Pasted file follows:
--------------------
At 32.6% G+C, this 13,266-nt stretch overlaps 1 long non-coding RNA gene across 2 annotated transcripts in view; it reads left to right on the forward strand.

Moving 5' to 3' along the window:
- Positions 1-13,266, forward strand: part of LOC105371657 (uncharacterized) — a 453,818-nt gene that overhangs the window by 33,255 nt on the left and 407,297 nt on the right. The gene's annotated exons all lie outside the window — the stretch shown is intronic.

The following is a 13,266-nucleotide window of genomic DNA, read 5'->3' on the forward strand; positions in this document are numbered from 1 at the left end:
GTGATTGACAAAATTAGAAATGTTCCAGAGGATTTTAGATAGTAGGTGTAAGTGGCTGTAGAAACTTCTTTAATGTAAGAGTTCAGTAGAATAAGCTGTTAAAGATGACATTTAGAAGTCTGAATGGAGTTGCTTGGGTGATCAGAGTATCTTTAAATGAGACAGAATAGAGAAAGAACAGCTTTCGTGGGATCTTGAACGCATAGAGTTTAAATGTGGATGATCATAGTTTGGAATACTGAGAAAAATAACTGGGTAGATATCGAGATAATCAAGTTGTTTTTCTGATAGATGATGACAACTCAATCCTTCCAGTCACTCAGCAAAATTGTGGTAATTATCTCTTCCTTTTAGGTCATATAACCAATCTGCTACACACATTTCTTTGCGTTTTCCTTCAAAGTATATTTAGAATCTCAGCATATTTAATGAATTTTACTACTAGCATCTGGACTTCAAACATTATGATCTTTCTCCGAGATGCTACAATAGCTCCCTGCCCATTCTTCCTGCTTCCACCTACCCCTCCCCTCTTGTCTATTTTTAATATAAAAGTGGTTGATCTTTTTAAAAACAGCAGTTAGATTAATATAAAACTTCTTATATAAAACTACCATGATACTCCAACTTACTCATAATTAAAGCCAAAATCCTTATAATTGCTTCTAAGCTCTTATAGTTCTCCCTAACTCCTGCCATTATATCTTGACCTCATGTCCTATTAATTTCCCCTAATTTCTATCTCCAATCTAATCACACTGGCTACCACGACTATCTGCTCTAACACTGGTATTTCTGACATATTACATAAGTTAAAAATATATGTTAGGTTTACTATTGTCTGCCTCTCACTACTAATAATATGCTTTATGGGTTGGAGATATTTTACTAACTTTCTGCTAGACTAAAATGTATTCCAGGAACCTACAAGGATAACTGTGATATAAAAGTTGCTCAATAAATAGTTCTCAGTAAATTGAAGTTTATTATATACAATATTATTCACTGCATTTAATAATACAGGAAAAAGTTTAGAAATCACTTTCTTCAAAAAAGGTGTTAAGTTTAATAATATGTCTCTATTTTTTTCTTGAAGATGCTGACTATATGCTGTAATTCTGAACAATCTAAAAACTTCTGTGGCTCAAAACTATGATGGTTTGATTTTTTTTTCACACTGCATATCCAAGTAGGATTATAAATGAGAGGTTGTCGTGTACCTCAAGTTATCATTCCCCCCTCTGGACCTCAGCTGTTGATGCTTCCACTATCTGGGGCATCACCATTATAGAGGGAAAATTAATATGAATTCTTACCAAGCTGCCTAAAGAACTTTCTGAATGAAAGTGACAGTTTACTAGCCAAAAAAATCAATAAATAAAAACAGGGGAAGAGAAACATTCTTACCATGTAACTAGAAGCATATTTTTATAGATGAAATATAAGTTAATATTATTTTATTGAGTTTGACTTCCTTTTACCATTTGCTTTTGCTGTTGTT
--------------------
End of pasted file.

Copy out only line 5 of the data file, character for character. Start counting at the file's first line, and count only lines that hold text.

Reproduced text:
GTGATTGACAAAATTAGAAATGTTCCAGAGGATTTTAGATAGTAGGTGTAAGTGGCTGTAGAAACTTCTTTAATGTAAGAGTTCAGTAGAATAAGCTGTTAAAGATGACATTTAGAAGTCTGAATGGAGTTGCTTGGGTGATCAGAGTATCTTTAAATGAGACAGAATAGAGAAAGAACAGCTTTCGTGGGATCTTGAACGCATAGAGTTTAAATGTGGATGATCATAGTTTGGAATACTGAGAAAAATAACTGGGTAGATATCGAGATAATCAAGTTGTTTTTCTGATAGATGATGACAACTCAATCCTTCCAGTCACTCAGCAAAATTGTGGTAATTATCTCTTCCTTTTAGGTCATATAACCAATCTGCTACACACATTTCTTTGCGTTTTCCTTCAAAGTATATTTAGAATCTCAGCATATTTAATGAATTTTACTACTAGCATCTGGACTTCAAACATTATGATCTTTCTCCGAGATGCTACAATAGCTCCCTGCCCATTCTTCCTGCTTCCACCTACCCCTCCCCTCTTGTCTATTTTTAATATAAAAGTGGTTGATCTTTTTAAAAACAGCAGTTAGATTAATATAAAACTTCTTATATAAAACTACCATGATACTCCAACTTACTCATAATTAAAGCCAAAATCCTTATAATTGCTTCTAAGCTCTTATAGTTCTCCCTAACTCCTGCCATTATATCTTGACCTCATGTCCTATTAATTTCCCCTAATTTCTATCTCCAATCTAATCACACTGGCTACCACGACTATCTGCTCTAACACTGGTATTTCTGACATATTACATAAGTTAAAAATATATGTTAGGTTTACTATTGTCTGCCTCTCACTACTAATAATATGCTTTATGGGTTGGAGATATTTTACTAACTTTCTGCTAGACTAAAATGTATTCCAGGAACCTACAAGGATAACTGTGATATAAAAGTTGCTCAATAAATAGTTCTCAGTAAATTGAAGTTTATTATATACAATATTATTCACTGCATTTAATAATACAGGAAAAAGTTTAGAAATCACTTTCTTCAAAAAAGGTGTTAAGTTTAATAATATGTCTCTATTTTTTTCTTGAAGATGCTGACTATATGCTGTAATTCTGAACAATCTAAAAACTTCTGTGGCTCAAAACTATGATGGTTTGATTTTTTTTTCACACTGCATATCCAAGTAGGATTATAAATGAGAGGTTGTCGTGTACCTCAAGTTATCATTCCCCCCTCTGGACCTCAGCTGTTGATGCTTCCACTATCTGGGGCATCACCATTATAGAGGGAAAATTAATATGAATTCTTACCAAGCTGCCTAAAGAACTTTCTGAATGAAAGTGACAGTTTACTAGCCAAAAAAATCAATAAATAAAAACAGGGGAAGAGAAACATTCTTACCATGTAACTAGAAGCATATTTTTATAGATGAAATATAAGTTAATATTATTTTATTGAGTTTGACTTCCTTTTACCATTTGCTTTTGCTGTTGTT